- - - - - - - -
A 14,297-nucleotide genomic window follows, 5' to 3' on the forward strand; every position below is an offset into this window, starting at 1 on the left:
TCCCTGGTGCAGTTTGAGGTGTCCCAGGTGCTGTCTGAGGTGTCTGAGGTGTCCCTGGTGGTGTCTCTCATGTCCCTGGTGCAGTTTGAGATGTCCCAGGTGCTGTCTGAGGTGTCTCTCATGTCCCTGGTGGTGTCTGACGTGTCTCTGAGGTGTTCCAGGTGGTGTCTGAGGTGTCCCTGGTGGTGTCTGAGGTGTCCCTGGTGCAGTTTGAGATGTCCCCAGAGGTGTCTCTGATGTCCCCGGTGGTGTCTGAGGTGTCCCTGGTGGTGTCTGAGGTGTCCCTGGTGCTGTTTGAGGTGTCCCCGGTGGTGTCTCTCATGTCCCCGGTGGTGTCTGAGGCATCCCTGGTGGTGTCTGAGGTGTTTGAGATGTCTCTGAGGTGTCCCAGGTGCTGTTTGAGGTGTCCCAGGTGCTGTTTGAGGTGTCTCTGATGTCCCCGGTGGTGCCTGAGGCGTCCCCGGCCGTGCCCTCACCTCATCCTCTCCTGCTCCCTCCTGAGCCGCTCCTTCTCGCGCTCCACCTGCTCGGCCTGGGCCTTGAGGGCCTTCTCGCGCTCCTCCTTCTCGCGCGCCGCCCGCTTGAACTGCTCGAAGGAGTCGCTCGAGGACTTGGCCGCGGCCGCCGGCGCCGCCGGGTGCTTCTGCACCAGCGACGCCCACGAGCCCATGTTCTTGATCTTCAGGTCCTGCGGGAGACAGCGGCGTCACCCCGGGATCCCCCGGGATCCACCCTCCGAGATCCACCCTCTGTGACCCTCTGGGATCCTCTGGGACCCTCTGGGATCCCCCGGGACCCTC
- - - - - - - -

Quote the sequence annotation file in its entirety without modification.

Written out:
A 14,297-nucleotide genomic window follows, 5' to 3' on the forward strand; every position below is an offset into this window, starting at 1 on the left:
TCCCTGGTGCAGTTTGAGGTGTCCCAGGTGCTGTCTGAGGTGTCTGAGGTGTCCCTGGTGGTGTCTCTCATGTCCCTGGTGCAGTTTGAGATGTCCCAGGTGCTGTCTGAGGTGTCTCTCATGTCCCTGGTGGTGTCTGACGTGTCTCTGAGGTGTTCCAGGTGGTGTCTGAGGTGTCCCTGGTGGTGTCTGAGGTGTCCCTGGTGCAGTTTGAGATGTCCCCAGAGGTGTCTCTGATGTCCCCGGTGGTGTCTGAGGTGTCCCTGGTGGTGTCTGAGGTGTCCCTGGTGCTGTTTGAGGTGTCCCCGGTGGTGTCTCTCATGTCCCCGGTGGTGTCTGAGGCATCCCTGGTGGTGTCTGAGGTGTTTGAGATGTCTCTGAGGTGTCCCAGGTGCTGTTTGAGGTGTCCCAGGTGCTGTTTGAGGTGTCTCTGATGTCCCCGGTGGTGCCTGAGGCGTCCCCGGCCGTGCCCTCACCTCATCCTCTCCTGCTCCCTCCTGAGCCGCTCCTTCTCGCGCTCCACCTGCTCGGCCTGGGCCTTGAGGGCCTTCTCGCGCTCCTCCTTCTCGCGCGCCGCCCGCTTGAACTGCTCGAAGGAGTCGCTCGAGGACTTGGCCGCGGCCGCCGGCGCCGCCGGGTGCTTCTGCACCAGCGACGCCCACGAGCCCATGTTCTTGATCTTCAGGTCCTGCGGGAGACAGCGGCGTCACCCCGGGATCCCCCGGGATCCACCCTCCGAGATCCACCCTCTGTGACCCTCTGGGATCCTCTGGGACCCTCTGGGATCCCCCGGGACCCTC